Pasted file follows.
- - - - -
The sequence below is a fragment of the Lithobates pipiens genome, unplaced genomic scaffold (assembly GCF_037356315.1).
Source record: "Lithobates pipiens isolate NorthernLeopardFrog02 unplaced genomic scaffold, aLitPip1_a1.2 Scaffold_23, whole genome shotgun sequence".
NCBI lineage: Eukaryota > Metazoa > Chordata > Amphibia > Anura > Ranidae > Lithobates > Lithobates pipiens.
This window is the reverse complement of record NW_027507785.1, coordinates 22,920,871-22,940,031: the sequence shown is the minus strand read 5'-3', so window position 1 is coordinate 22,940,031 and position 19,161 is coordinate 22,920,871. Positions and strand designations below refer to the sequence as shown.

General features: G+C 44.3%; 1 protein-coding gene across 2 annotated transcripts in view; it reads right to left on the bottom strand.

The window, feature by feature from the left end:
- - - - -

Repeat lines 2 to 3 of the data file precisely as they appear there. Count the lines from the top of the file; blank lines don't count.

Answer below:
Source record: "Lithobates pipiens isolate NorthernLeopardFrog02 unplaced genomic scaffold, aLitPip1_a1.2 Scaffold_23, whole genome shotgun sequence".
NCBI lineage: Eukaryota > Metazoa > Chordata > Amphibia > Anura > Ranidae > Lithobates > Lithobates pipiens.